The Day Rommel Was Stopped: The Battle of Ruweisat Ridge – 2 July 1942.


by Major F. R. Jephson and Chris Jephson. Hardback. 238 pages.
Reviewed by Russ Lockwood


Written in a memoir style, with a hint of a detective story in tracking down sources, the elder Jephson was able to collect information from the diaries of various British officers to supplement his own memories and the official histories obtained from the Imperial War Museum. This informal style highlights the journey of the former soldier of obtaining the truth about the battle and placing it in context of stopping the Afrika Korps from slicing through the El Alamein position.

The short version is that the Germans and Italians circled around the Mersa Matruh (Egypt) position and raced for Alexandria. Here, they were repulsed by the South Africans, but overran the Indian 18th Brigade on July 1, 1942, in essence punching a hole in the El Alamein line. An ad hoc group, called Robcol (i.e. Rob’s column) after its commanding officer Brigadier Rob Waller, was shoved into the gap just south of the coast road. RobCol consisted of four troops and an anti-tank battery of the 11th Field Artillery Regiment plus Company C of the 1st/4th Essex Regiment.


This scratch force of two dozen or so guns and about 250 infantry held off the tanks and infantry of the Afrika Korps at one end of Ruweisat Ridge on July 2, 1942. Without their effort, the Germans would have slipped around the South Africans in a maneuver not unlike that at Mersa Matruh and be 60km down the road in Alexandria in no time. After that, Mussolini could mount his white horse and ride into Cairo like a Roman Emperor.

Western Desert. Image from web.

Jephson’s argument: This battle by Robcol was the, as in THE, turning point of the war. Precious German tanks were brewed up, infantry cut down, Rommel stopped, Egypt saved, and this stalwart defense set up the continuing success of the El Alamein battles.

<p value="<amp-fit-text layout="fixed-height" min-font-size="6" max-font-size="72" height="80"><br>Well, certainly it could be considered the turning point in the retreat across the North African desert. It certainly goes to show how a wee bit of stubbornness in the right place at the right time can alter events on a larger scale than the win or loss of a single skirmish. It bought time for other units to firm up the British line.
Well, certainly it could be considered the turning point in the retreat across the North African desert. It certainly goes to show how a wee bit of stubbornness in the right place at the right time can alter events on a larger scale than the win or loss of a single skirmish. It bought time for other units to firm up the British line.

<p value="<amp-fit-text layout="fixed-height" min-font-size="6" max-font-size="72" height="80"><br>Best of all, you can re-create the Robcol battle on a tabletop almost at the squad level, and certainly at the platoon level, since there are so few troops on both sides.
Best of all, you can re-create the Robcol battle on a tabletop almost at the squad level, and certainly at the platoon level, since there are so few troops on both sides.

<p value="<amp-fit-text layout="fixed-height" min-font-size="6" max-font-size="72" height="80"><br>Slightly off topic, the march of some British troops from Iraq to El Alamein gives some indication of how far and fast motorized units can move across a friendly rear area. According to Brigade Major B.A.G. Jones' diary at the time: May 21 (traveled 145 miles), May 22 (101 miles), May 23 (?), May 24 (96), May 25 (103), May 26 (120), May 27 (79 and a rest), May 22 (120), May 29 (100), May 30 (200 miles). All told that's over 1,000 miles in nine days (p89-91).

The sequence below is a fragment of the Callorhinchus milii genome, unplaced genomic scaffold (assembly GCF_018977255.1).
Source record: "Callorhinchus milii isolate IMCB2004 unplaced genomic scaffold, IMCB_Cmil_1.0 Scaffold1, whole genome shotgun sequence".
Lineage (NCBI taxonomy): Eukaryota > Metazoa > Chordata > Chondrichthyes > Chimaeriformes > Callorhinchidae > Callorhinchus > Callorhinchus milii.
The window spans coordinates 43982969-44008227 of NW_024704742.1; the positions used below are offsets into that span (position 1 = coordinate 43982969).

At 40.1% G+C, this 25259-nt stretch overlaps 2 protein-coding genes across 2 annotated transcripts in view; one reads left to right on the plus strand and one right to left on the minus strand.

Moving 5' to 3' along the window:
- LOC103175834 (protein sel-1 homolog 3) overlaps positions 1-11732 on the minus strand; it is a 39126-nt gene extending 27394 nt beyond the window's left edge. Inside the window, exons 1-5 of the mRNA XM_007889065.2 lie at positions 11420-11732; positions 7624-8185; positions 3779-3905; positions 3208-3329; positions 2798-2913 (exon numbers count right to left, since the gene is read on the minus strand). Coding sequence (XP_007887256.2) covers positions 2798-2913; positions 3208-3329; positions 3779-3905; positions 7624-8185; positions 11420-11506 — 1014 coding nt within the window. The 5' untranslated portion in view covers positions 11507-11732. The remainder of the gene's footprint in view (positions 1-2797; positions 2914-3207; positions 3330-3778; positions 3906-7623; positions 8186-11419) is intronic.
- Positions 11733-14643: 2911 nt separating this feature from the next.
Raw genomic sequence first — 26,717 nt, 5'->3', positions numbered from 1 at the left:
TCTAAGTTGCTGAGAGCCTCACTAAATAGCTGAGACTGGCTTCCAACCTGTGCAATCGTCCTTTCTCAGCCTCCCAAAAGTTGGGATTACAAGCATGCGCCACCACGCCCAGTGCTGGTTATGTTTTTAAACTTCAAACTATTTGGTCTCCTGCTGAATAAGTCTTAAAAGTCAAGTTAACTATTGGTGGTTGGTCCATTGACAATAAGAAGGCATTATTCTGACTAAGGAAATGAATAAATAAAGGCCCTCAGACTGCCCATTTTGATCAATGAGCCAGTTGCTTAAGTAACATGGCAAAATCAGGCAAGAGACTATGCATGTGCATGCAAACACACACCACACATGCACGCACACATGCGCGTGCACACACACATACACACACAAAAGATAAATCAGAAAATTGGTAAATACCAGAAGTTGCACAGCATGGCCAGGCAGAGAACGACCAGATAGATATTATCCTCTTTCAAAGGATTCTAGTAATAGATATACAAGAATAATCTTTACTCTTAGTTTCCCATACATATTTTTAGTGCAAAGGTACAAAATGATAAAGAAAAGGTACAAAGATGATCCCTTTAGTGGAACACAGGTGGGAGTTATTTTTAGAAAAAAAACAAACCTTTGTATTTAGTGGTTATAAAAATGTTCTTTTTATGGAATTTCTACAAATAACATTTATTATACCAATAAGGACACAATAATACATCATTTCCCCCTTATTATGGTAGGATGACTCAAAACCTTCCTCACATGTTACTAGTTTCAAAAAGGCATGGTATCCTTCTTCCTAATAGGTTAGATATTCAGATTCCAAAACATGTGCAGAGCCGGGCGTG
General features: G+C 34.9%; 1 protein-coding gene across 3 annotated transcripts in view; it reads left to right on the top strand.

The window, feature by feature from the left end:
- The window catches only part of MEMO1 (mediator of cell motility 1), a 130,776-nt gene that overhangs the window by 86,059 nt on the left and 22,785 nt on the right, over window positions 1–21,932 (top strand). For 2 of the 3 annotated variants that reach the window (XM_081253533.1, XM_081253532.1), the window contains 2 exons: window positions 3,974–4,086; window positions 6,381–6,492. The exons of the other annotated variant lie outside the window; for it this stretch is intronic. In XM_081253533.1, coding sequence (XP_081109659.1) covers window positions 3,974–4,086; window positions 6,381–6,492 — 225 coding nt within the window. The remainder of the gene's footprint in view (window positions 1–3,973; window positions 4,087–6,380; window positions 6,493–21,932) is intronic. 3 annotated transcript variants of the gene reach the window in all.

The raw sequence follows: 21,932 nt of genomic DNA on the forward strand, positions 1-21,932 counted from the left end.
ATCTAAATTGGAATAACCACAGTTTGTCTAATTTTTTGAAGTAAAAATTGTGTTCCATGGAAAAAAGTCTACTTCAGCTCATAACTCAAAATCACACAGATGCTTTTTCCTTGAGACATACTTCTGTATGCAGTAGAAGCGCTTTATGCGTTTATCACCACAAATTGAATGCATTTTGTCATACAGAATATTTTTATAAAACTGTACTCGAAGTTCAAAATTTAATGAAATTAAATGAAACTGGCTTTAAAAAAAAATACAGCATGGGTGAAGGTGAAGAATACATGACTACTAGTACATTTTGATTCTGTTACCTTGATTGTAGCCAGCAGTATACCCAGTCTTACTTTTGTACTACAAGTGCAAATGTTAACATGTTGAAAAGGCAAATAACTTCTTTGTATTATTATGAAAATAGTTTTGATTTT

Slightly off topic, the march of some British troops from Iraq to El Alamein gives some indication of how far and fast motorized units can move across a friendly rear area. According to Brigade Major B.A.G. Jones’ diary at the time: May 21 (traveled 145 miles), May 22 (101 miles), May 23 (?), May 24 (96), May 25 (103), May 26 (120), May 27 (79 and a rest), May 22 (120), May 29 (100), May 30 (200 miles). All told that’s over 1,000 miles in nine days (p89-91).

<p value="<amp-fit-text layout="fixed-height" min-font-size="6" max-font-size="72" height="80"><br>Robcol units performed a similar road march from Northern Iraq to Egypt — indeed, the 11th Field Artillery arrived at Mersa Matruh just in time to be surrounded by the Germans and most punched their way eastward to avoid capture. They retreated to El Alamein and were intercepted and stuffed into the gap.
Robcol units performed a similar road march from Northern Iraq to Egypt — indeed, the 11th Field Artillery arrived at Mersa Matruh just in time to be surrounded by the Germans and most punched their way eastward to avoid capture. They retreated to El Alamein and were intercepted and stuffed into the gap.

<p value="<amp-fit-text layout="fixed-height" min-font-size="6" max-font-size="72" height="80"><br>The book is very much a personal creation of the elder Jephson, with all the tumble and jumble of research that he did. I can almost see Jephson sitting across from me, talking about how he found this or that fact that jogged his own memory. What it lacks in polish, it makes up for it in charm.
The book is very much a personal creation of the elder Jephson, with all the tumble and jumble of research that he did. I can almost see Jephson sitting across from me, talking about how he found this or that fact that jogged his own memory. What it lacks in polish, it makes up for it in charm.

<p value="<amp-fit-text layout="fixed-height" min-font-size="6" max-font-size="72" height="80"> Enjoyed it! Enjoyed it!

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